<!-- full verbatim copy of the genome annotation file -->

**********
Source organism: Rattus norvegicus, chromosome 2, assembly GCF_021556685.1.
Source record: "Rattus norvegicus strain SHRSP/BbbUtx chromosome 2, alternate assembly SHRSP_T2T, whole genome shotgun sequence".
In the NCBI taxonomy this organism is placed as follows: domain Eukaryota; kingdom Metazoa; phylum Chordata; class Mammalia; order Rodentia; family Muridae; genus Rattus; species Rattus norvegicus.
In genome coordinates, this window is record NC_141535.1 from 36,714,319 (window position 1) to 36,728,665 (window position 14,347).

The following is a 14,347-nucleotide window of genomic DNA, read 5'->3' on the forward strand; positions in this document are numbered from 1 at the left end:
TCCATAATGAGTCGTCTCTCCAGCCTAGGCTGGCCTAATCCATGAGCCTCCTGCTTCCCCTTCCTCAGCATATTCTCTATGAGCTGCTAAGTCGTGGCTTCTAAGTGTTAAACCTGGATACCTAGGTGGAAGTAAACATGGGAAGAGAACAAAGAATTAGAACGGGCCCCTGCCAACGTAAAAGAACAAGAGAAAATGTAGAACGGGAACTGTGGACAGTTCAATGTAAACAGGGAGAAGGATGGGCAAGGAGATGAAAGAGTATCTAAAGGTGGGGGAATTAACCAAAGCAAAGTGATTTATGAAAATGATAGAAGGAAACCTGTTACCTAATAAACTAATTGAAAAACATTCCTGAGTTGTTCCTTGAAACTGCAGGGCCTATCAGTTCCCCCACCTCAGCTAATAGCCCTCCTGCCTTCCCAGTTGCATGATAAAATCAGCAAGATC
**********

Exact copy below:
Source organism: Rattus norvegicus, chromosome 2, assembly GCF_021556685.1.
Source record: "Rattus norvegicus strain SHRSP/BbbUtx chromosome 2, alternate assembly SHRSP_T2T, whole genome shotgun sequence".
In the NCBI taxonomy this organism is placed as follows: domain Eukaryota; kingdom Metazoa; phylum Chordata; class Mammalia; order Rodentia; family Muridae; genus Rattus; species Rattus norvegicus.
In genome coordinates, this window is record NC_141535.1 from 36,714,319 (window position 1) to 36,728,665 (window position 14,347).

The following is a 14,347-nucleotide window of genomic DNA, read 5'->3' on the forward strand; positions in this document are numbered from 1 at the left end:
TCCATAATGAGTCGTCTCTCCAGCCTAGGCTGGCCTAATCCATGAGCCTCCTGCTTCCCCTTCCTCAGCATATTCTCTATGAGCTGCTAAGTCGTGGCTTCTAAGTGTTAAACCTGGATACCTAGGTGGAAGTAAACATGGGAAGAGAACAAAGAATTAGAACGGGCCCCTGCCAACGTAAAAGAACAAGAGAAAATGTAGAACGGGAACTGTGGACAGTTCAATGTAAACAGGGAGAAGGATGGGCAAGGAGATGAAAGAGTATCTAAAGGTGGGGGAATTAACCAAAGCAAAGTGATTTATGAAAATGATAGAAGGAAACCTGTTACCTAATAAACTAATTGAAAAACATTCCTGAGTTGTTCCTTGAAACTGCAGGGCCTATCAGTTCCCCCACCTCAGCTAATAGCCCTCCTGCCTTCCCAGTTGCATGATAAAATCAGCAAGATC